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Mediators of Inflammation
Volume 2014 (2014), Article ID 703175, 10 pages
Research Article

Hypertension and Cardiovascular Remodelling in Rats Exposed to Continuous Light: Protection by ACE-Inhibition and Melatonin

1Department of Pathophysiology, School of Medicine, Comenius University, Sasinkova 4, 81372 Bratislava, Slovakia
23rd Clinic of Medicine, School of Medicine, Comenius University, 83305 Bratislava, Slovakia
3Institute of Experimental Endocrinology, Slovak Academy of Sciences, 83305 Bratislava, Slovakia
4Center of Excellence NOREG, 81372 Bratislava, Slovakia
5Institute of Normal and Pathological Physiology, Slovak Academy of Sciences, 81371 Bratislava, Slovakia
6Institute of Molecular Biomedicine, School of Medicine, Comenius University, 81372 Bratislava, Slovakia
7Department of Physiology, School of Medicine, Charles University, 50038 Hradec Kralove 1, Czech Republic

Received 10 January 2014; Revised 27 May 2014; Accepted 29 May 2014; Published 6 July 2014

Academic Editor: Russel J. Reiter

Copyright © 2014 Fedor Simko et al. This is an open access article distributed under the Creative Commons Attribution License, which permits unrestricted use, distribution, and reproduction in any medium, provided the original work is properly cited.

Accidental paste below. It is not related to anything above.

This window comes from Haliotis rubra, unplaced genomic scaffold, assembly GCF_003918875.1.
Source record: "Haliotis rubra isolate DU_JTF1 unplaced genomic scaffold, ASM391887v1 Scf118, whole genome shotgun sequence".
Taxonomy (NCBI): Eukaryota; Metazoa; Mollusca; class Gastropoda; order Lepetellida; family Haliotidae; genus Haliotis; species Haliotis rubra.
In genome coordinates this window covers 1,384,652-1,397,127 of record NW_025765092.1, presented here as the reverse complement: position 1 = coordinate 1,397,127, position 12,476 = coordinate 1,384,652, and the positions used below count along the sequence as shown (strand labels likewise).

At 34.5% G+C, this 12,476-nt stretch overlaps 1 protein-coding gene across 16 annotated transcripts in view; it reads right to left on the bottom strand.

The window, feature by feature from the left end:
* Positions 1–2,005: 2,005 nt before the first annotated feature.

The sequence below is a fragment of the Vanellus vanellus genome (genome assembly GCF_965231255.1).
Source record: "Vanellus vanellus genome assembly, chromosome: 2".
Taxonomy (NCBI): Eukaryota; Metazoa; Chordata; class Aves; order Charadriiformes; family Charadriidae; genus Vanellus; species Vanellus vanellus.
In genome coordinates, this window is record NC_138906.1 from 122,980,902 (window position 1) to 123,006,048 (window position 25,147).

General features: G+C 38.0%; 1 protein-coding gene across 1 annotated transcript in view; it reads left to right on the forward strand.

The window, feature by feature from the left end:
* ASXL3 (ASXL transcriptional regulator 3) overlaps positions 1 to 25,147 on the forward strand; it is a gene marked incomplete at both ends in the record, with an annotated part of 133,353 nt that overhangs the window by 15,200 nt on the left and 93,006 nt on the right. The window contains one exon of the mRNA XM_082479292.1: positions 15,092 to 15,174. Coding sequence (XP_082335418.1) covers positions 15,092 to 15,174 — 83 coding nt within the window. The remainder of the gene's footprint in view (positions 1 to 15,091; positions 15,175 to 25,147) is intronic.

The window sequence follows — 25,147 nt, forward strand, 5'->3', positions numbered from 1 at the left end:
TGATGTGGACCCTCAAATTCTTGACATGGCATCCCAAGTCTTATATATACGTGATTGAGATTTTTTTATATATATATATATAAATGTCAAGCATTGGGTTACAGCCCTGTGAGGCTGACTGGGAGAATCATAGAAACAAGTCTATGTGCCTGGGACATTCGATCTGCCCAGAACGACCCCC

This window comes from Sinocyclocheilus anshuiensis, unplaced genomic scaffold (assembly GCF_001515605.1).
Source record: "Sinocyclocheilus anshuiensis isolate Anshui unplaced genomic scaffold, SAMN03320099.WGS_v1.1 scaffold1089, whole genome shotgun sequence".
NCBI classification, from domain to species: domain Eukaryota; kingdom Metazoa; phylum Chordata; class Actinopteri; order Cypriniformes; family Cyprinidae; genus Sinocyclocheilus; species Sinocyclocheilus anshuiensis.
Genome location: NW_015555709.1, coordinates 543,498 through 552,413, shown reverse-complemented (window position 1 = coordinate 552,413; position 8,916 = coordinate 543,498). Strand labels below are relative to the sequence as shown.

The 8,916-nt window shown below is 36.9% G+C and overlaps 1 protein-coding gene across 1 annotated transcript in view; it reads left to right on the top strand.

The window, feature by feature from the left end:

Exposure of rats to continuous light attenuates melatonin production and results in hypertension development. This study investigated whether hypertension induced by continuous light (24 hours/day) exposure induces heart and aorta remodelling and if these alterations are prevented by melatonin or angiotensin converting enzyme inhibitor captopril. Four groups of 3-month-old male Wistar rats (10 per group) were treated as follows for six weeks: untreated controls, exposed to continuous light, light-exposed, and treated with either captopril (100 mg/kg/day) or melatonin (10 mg/kg/day). Exposure to continuous light led to hypertension, left ventricular (LV) hypertrophy and fibrosis, and enhancement of the oxidative load in the LV and aorta. Increase in systolic blood pressure by continuous light exposure was prevented completely by captopril and partially by melatonin. Both captopril and melatonin reduced the wall thickness and cross-sectional area of the aorta and reduced the level of oxidative stress. However, only captopril reduced LV hypertrophy development and only melatonin reduced LV hydroxyproline concentration in insoluble and total collagen in rats exposed to continuous light. In conclusion, captopril prevented LV hypertrophy development in the continuous light-induced hypertension model, while only melatonin significantly reduced fibrosis. This antifibrotic action of melatonin may be protective in hypertensive heart disease.